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When Mary Lennox's parents die in India, she is shipped back to England to live on her uncle's estate, Misselthwaite Manor, in Yorkshire.  The place is pretty much run by the dreadful Mrs. Medlock, while Mary's uncle travels compulsively.  Lord Archibald Craven is trying to escape the memories that linger there, of his wife who died in childbirth.

Mary is a sullen brat but she is largely ignored by Mrs. Medlock and so has time to explore  the many nooks and crannies of the manor.  She finds one room that looks just like her mother's did--it is of course her aunt's--and there finds a large key.   It turns out that the key fits the door of a secret garden, which Lady Craven tended and which is now kept locked and allowed to grow wild.  Mary befriends young Dickon, whose sister is a housemaid, and together they explore the garden.

One night Mary determines to find the source of a mysterious crying she's heard in the house, and when she eventually does she discovers her cousin, Colin, who survived his mother but is now sickly, crippled and confined to his room.  He proves an even worse brat than she.  Their mutual stubbornness though proves a boon as she refuses to accept Colin's self-pitying and rejects the idea that he's truly all that ill.  She sets her mind to showing him the garden, convinced that just getting outside will do him good.  Meanwhile, he threatens and commands the staff until they allow him out of the house.  Their visits to the garden will in fact transform all of their lives in ways that will move even the most jaded reader.  No wonder it is such a beloved classic.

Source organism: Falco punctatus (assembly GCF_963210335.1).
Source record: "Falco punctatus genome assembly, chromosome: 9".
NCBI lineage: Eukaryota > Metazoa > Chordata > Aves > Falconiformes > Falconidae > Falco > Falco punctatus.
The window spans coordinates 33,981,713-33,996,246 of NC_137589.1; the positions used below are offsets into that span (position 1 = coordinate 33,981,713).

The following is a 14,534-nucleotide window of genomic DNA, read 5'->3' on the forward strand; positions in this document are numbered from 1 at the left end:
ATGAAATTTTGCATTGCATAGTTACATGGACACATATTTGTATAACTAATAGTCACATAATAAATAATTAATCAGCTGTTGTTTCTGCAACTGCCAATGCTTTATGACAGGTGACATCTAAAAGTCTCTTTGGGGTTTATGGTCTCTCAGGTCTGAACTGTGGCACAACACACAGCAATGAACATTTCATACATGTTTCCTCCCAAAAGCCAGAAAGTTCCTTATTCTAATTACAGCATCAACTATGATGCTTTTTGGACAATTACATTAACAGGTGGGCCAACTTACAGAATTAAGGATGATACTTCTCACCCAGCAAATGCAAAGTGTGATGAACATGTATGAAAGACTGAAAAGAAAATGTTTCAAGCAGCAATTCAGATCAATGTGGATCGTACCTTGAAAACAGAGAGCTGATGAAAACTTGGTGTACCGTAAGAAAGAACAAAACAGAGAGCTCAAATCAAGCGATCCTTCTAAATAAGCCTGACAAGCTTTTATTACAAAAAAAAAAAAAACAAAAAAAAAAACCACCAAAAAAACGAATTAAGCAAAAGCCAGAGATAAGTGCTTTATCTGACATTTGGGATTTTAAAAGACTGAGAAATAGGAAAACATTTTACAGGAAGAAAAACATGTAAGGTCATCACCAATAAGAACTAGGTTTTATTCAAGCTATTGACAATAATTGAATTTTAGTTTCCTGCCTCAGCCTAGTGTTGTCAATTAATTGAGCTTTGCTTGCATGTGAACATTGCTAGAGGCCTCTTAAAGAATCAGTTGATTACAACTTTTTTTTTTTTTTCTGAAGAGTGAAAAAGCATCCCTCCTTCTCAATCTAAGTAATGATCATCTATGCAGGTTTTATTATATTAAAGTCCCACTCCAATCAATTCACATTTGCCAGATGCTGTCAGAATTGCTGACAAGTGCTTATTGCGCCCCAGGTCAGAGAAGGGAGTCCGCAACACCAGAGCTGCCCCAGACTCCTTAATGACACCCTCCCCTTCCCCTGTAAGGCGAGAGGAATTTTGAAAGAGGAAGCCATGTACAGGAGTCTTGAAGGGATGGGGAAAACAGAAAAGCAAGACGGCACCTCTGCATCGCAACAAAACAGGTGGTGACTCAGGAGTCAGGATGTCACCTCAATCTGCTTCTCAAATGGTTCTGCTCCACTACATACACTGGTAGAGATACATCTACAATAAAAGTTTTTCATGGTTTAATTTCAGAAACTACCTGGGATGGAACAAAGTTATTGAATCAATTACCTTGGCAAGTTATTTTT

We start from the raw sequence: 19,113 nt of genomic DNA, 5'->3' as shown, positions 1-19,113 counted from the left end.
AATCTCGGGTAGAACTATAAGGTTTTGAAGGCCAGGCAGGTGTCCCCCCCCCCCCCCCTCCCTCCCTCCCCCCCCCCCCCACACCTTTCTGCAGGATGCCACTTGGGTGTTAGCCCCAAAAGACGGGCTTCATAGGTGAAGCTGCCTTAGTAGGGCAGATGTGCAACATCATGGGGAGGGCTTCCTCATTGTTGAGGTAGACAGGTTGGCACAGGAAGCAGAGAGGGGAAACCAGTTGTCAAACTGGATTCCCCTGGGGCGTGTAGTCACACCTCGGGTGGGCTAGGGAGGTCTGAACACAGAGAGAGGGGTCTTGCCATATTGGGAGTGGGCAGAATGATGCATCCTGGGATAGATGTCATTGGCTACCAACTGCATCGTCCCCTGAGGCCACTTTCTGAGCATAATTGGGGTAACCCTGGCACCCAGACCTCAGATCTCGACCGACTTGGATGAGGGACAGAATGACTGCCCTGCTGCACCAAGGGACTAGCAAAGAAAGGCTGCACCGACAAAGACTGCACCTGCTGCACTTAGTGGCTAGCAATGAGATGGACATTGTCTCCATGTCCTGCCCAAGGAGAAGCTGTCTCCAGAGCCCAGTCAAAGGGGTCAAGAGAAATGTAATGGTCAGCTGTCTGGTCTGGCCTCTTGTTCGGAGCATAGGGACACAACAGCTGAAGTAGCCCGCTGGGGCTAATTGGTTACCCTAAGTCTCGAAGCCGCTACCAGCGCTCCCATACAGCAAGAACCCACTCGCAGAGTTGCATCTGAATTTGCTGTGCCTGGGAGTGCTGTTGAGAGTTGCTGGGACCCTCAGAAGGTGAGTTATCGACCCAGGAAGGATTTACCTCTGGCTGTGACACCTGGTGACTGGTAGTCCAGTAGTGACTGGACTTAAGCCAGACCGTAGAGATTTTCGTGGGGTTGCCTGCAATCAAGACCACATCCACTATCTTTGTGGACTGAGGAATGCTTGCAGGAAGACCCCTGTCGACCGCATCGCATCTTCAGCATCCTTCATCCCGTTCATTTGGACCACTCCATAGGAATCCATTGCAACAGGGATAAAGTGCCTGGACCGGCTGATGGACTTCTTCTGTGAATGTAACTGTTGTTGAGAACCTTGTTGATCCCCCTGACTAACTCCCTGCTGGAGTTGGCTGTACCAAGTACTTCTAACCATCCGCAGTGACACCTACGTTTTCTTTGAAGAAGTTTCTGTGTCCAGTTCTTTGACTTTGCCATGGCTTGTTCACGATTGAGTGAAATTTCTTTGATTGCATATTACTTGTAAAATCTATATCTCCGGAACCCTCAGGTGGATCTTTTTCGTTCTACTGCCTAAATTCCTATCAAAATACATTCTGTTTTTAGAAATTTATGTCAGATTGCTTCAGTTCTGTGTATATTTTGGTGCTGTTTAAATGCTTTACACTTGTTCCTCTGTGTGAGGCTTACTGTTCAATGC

It's a marvelous book about the curative powers of love and nature and the will.  It's also a delight to read aloud or listen to in the car thanks to the broad Yorkshire dialect, and the Agnieszka Holland film version is not only beautiful and loyal to the original story, it is also available quite cheap on DVD.

(Reviewed:)

Grade: (A)

  

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Children's Books
Book-related and General Links:
    -ENCYCLOPÆDIA BRITANNICA : "frances hodgson burnett"
    -ENCYCLOPÆDIA BRITANNICA : Burnett, Frances Hodgson
    -ENCYCLOPÆDIA BRITANNICA [Women in History] :  Burnett, Frances Eliza Hodgson (1849-1924), author
    -ARCHIVES : Burnett, Frances Hodgson (Making of America, Cornell)
    -ETEXT : of The Secret Garden (AMERICAN LITERARY CLASSICS)
    -ETEXTS : Frances Hodgson Burnett (1849-1924) (American Literature on the Web)
    -GRAVE : of Frances Hodgson Burnett : Roslyn Cemetery, Roslyn, New York, USA (Find a Grave)
    -ESSAY : From Folktales to Fiction: Orphan Characters in Children's Literature (Library Trends, January 01 1999 by Melanie A. Kimball)
    -Frances Hodgson Burnett (Kerri DeVault, Treasury of Children's Classics)
    -Frances Hodgson Burnett (BBC Bookcase)
    -Frances Hodgson Burnett (Write Page)
    -Frances Hodgson Burnett (K-12 Teaching and Learning Center)
    -LESSON PLANS :   The Secret Garden (Teacher Vision)
    -ARCHIVES : "Frances Hodgson Burnett" (Find Articles)
    -REVIEW : of Deborah O'Keefe's Good Girl Messages: How Young Women Were Misled by Their Favorite Books ( Gina R. Dalfonzo, Weekly Standard)

FILMS :
    -FILMOGRAPHY : Frances Hodgson Burnett (Imdb.com)
    -INFO : The Secret Garden (1993) Directed by Agnieszka Holland (Imdb)
    -BUY IT : The Secret Garden (1993) DVD (Amazon)
    -REVIEW : of The Secret Garden (Roger Ebert, Chicago Sun-Times)
    -REVIEW : of The Secret Garden (Desson Howe, Washington Post)
    -REVIEW : of The Secret Garden (Megan Rosenfeld,  Washington Post)
    -REVIEW : of The Secret Garden (James Bernardelli Reel Views)
    -REVIEW : of The Secret Garden (W.J. Kimble, Christian Spotlight on the Movies)

Comments:

very very interesting

- cici

- Jan-02-2004, 10:01

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